The patients were operated on by different surgeons, with between 8 and 36 years' experience. All underwent the same operation, i.e. modified radical mastectomy with level I-II-III axillary dissection. As part of the mastectomy, which included Cooper's ligaments, a Stewart transverse incision was made. The axillary dissection was completed by dissecting under the pectoralis minor muscle. Preoperatively all patients were instructed to reduce the risk of lymphoedema in the arm on the side that had been operated on by preventive measures such as avoiding needle punctures, withdrawal of blood and blood pressure readings on that side. During the postoperative period, pressure dressings on the axillary fossa and flap region were used during the first 5 days. If there was concern regarding wound healing, the patient was referred to the appropriate department to discuss possible delay in adjuvant treatment (chemotherapy and radiotherapy). Venous cannulation was not performed on the involved arm during the first 2 postoperative years.

Patients were asked to attend for follow-up once a month for the first 3 postoperative years, once every 6 months for next 4 years, and then once a year. The minimum follow-up period was 13 months and the maximum 12 years, with a mean of 64 months (not all patients attended as regularly as they had been instructed to). Preoperative measurements of the circumference of each patient's arms, forearms and elbows were made, and a difference of >5% between the arms postoperatively was considered to indicate lymphoedema. No distinction was made between mild, moderate or severe lymphoedema.

In patients who received adjuvant radiotherapy, this included treatment of the axillary area. Cyclophosphamide, adriablastine, 5-fluorouracil and docetaxel were used for first-line adjuvant chemotherapy. None of the drugs used is reported to have isolated lymphoedema as a side-effect.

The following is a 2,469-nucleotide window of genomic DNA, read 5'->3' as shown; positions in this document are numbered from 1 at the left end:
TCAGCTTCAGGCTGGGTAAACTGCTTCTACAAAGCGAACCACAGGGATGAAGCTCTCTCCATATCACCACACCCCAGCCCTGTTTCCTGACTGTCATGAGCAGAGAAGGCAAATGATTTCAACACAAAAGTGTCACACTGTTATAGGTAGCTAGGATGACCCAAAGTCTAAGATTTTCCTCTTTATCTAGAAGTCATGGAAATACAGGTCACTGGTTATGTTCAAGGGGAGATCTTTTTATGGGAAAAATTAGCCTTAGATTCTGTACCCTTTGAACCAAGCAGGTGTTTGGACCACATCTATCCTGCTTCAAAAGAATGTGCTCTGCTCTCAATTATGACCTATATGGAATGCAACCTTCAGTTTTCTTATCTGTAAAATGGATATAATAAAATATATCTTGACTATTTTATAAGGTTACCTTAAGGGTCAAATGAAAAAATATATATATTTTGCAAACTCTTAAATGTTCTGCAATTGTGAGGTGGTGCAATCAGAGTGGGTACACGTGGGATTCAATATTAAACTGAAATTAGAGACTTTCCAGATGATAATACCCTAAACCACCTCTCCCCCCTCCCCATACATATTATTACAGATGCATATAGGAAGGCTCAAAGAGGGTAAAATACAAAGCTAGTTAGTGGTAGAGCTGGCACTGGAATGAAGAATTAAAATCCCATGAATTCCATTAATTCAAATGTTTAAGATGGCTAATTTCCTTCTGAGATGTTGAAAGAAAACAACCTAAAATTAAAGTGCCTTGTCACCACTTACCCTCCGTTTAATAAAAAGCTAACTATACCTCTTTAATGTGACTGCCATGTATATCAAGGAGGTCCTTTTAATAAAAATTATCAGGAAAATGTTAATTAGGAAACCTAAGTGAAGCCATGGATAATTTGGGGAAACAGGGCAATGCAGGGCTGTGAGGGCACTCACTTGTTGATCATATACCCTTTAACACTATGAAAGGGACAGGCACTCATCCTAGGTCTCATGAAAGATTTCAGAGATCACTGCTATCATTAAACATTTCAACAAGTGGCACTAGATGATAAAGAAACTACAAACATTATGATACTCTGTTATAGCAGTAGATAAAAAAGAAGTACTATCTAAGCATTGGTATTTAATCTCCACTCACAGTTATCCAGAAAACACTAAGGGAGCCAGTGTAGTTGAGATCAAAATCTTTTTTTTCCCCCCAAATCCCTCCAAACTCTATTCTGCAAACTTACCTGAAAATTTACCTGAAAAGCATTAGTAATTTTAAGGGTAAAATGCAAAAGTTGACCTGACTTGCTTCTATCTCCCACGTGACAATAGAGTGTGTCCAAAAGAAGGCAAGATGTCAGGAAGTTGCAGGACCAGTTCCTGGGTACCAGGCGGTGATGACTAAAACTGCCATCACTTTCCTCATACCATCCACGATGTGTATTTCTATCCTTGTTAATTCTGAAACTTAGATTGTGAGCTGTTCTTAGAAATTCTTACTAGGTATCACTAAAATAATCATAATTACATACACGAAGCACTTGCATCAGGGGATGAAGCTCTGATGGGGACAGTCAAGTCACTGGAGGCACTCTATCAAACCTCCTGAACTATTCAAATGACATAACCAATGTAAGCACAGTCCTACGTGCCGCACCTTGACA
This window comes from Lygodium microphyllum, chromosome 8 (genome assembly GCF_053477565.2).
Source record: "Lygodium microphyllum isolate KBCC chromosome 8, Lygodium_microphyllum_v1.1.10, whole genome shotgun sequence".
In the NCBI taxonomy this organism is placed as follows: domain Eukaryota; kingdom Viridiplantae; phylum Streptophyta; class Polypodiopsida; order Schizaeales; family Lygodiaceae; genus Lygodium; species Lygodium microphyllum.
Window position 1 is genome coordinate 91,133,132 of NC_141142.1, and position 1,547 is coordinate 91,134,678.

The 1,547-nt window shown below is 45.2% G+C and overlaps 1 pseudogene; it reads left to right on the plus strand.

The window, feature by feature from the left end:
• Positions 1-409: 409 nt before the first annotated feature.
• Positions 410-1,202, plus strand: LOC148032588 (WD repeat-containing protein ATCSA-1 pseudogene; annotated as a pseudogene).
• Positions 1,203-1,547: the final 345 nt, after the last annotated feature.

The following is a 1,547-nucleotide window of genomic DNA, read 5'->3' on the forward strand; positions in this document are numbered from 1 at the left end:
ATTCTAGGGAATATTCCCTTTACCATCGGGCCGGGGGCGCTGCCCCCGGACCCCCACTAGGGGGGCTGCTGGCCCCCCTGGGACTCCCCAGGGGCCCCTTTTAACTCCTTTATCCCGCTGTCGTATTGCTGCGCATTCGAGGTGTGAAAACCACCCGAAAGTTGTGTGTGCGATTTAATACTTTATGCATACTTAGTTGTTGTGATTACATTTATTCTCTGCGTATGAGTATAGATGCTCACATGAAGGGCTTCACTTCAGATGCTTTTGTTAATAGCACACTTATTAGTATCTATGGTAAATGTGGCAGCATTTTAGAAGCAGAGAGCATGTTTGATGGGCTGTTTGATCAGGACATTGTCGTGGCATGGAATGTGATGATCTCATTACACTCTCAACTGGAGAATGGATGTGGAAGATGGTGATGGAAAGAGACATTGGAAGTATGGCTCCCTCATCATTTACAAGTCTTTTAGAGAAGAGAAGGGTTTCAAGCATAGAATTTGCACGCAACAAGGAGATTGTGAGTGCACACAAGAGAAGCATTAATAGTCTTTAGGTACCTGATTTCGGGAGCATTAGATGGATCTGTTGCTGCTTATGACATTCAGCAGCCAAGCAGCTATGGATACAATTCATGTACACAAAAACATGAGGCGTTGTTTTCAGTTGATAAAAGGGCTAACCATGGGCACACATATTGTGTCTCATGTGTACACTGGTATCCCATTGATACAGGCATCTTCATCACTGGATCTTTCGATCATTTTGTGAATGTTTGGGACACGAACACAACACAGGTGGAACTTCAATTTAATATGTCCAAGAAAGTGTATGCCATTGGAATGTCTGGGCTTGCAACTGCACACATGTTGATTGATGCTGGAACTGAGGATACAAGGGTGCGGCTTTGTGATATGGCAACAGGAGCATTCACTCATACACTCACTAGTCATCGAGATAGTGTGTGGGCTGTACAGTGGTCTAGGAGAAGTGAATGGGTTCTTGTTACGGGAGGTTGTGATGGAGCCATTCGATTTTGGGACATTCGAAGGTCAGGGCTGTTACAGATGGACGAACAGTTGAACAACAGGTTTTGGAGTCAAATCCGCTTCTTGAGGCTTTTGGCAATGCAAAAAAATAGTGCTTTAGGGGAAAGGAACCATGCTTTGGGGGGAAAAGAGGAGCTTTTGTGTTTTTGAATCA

All patients were referred to physiotherapy and the rehabilitation clinic postoperatively. They were taught self-drainage massage techniques to use daily, and flexibility and strength exercises. Patients were also informed about the symptoms of lymphoedema, personal hygiene measures and general protective measures. This information was detailed and was reinforced in a booklet that was given to the patient to keep. Patients who continued to visit the physiotherapy department for therapy and did their exercises regularly were included in the 'physiotherapy' group, while those who lived in areas where there was no opportunity to receive physiotherapy and rehabilitation, or who did not do the exercises regularly, were included in the 'no physiotherapy' group.

The patients' age, employment status (employed/unemployed), baseline body mass index (BMI, kg/m2) (<17.9, 18 - 24.9, 25 - 25.9, or 30 - 34.9), and history of adjuvant chemotherapy, adjuvant radiotherapy and physiotherapy were evaluated, recorded and compared. Because of the synchronised level of axillary dissection (level I-II-III), the number of axillary lymph nodes (mean 16.8 v. 14.9) and positive lymph nodes (mean 8.3 v. 9.2) were similar between all groups, and this information was not included in the study criteria.

The following statistics were used to summarise the data: numbers and percentages for categorical data/averages, standard deviations, lowest and highest values for normally distributed numerical data/ medians, interquartile ranges, and highest and lowest values for abnormally distributed numerical data. The x2 test or Mantel-Haenszel test was used for comparing categorical variance, and the Mann-Whitney U test for comparisons between subgroups. The effects of patient age, employment status, baseline BMI and history of adjuvant chemotherapy, adjuvant radiotherapy and physiotherapy were evaluated, with the significance level set as p<0.05. The analyses were done using NCSS 2007 version 07.1.14 software.